Enemy of the State

USA 1998

Film still for Enemy of the State

Reviewed by Kim Newman


Our synopses give away the plot in full, including surprise twists.

Washington, DC. National Security Agency man Reynolds has his right-hand man murder a congressman who was threatening to veto a bill that would grant the NSA increased powers. By chance, the murder is recorded on a video set up by environmentalist Daniel Zavitz. Reynolds has his team kill Zavitz, although Zavitz manages to plant the tape on Robert Dean, a lawyer whom he meets accidentally. (Dean is unaware he has the tape). Dean is involved in a case against mobster Pintero, whom he plans to incriminate with another tape supplied by Brill, a shadowy surveillance expert who deals with him through Dean's ex-girlfriend Rachel Banks. Reynolds puts Dean under extreme surveillance, has him fired, puts pressure on his marriage and incriminates him on several charges, including Rachel's murder. While fleeing, Dean makes contact with someone he thinks is Brill but who's really an NSA imposter. He's approached by the real Brill, an ex-NSA agent named Edward Lyle. Brill agrees to help Dean.

Dean discovers the video, which is then ruined in an explosion when Reynolds' men home in on Lyle's hideout. After the pair are seized, Dean dupes Reynolds by saying that Pintero has the video. He takes the NSA crew to the mobster's headquarters which he knows is being watched by the FBI. When Reynolds demands the video from Pintero, the gangster assumes he is after the evidence against him. In a shoot-out, Reynolds, Pintero and most of both gangs are wiped out. Dean's life is restored, and Lyle vanishes again.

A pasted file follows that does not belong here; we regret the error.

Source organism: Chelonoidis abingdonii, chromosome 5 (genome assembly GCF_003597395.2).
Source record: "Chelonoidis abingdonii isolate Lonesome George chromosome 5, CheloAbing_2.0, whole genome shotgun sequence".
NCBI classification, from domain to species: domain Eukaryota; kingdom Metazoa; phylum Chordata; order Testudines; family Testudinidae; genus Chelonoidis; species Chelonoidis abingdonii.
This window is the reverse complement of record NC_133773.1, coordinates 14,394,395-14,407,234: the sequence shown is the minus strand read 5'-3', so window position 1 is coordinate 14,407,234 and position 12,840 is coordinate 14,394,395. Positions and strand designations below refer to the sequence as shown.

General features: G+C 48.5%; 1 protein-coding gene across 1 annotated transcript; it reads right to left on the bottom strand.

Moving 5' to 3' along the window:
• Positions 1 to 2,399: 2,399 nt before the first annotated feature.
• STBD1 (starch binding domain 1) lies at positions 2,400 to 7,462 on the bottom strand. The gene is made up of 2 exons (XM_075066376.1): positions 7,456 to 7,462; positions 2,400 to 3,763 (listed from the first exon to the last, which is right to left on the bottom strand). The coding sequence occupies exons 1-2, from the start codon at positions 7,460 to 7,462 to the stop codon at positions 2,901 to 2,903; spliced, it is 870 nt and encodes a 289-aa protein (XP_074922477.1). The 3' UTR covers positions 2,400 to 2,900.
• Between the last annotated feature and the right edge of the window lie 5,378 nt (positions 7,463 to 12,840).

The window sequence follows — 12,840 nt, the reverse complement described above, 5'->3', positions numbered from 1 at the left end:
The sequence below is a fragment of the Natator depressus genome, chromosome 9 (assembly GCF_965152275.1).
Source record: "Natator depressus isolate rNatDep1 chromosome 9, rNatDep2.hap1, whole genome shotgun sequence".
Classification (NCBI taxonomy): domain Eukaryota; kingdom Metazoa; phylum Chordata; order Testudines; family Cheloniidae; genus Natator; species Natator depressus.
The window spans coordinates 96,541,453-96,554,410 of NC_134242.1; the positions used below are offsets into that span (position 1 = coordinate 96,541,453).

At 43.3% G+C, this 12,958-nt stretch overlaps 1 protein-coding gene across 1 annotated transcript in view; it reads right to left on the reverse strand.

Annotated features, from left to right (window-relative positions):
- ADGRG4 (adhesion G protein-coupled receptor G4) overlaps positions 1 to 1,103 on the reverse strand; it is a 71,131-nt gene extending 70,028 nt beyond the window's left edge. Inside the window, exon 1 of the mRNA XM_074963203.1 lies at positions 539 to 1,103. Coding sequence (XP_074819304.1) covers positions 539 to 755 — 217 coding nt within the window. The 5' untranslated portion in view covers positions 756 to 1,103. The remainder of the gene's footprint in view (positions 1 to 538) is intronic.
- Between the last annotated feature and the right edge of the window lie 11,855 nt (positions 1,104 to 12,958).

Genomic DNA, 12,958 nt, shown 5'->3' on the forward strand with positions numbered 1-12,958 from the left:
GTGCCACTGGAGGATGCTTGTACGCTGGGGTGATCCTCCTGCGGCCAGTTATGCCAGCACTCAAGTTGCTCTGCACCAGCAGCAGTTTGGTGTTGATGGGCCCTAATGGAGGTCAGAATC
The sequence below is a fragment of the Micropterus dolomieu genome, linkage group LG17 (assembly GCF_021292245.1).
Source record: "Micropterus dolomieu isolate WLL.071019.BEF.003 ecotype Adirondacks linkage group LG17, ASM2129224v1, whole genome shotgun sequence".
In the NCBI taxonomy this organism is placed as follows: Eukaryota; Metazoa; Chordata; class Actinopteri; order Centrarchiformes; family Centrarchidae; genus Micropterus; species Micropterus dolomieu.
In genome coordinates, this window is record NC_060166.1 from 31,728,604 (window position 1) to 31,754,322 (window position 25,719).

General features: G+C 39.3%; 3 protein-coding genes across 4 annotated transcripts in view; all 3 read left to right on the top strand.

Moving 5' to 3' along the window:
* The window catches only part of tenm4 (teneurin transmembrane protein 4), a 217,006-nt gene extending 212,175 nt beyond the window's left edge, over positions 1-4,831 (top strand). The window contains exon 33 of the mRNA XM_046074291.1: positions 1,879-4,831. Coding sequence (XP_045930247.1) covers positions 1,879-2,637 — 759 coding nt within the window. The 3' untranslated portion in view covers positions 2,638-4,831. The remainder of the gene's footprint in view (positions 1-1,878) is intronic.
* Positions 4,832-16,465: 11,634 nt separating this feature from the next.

Surveillance has been the watchword of the paranoia thriller ever since Fritz Lang's The Thousand Eyes of Dr Mabuse (1960) introduced the much-imitated figure of the shadowy mastermind who sits before a bank of monitor, eavesdropping on everyone. The assumptions of the genre - that security agencies are entitled to violate everyone's freedoms in the name of democracy - were first seriously questioned in The Prisoner television series. This brand of conspiracy movie became a commonplace in the Watergate era, from The Anderson Tapes (1971) to Three Days of the Condor (1975), in which it was established that the evil government was spying on everyone. Enemy of the State is a definitive late-90s updating of this style of thriller, its plot serving as a demonstration for all manner of high-tech snooping equipment, from bugs sewn into trouser seams to geostationary satellites 150 miles up.

Crimson Tide (1995), the last Tony Scott-Jerry Bruckheimer-Gene Hackman epic before this, was a retooling of The Bedford Incident (1965) with an unimpeachably ethnic but apolitical hero pitted against an establishment psychopath whose personal misdemeanours did not reflect government policy. In this light, it's no surprise that Enemy of the State balances its scares with the get-out clause that its villain is an NSA rogue, explicitly condemned by his superiors. One of the things the crowded script has no time to establish is the extent to which Reynolds' crew know or care that their quarry is actually an innocent man.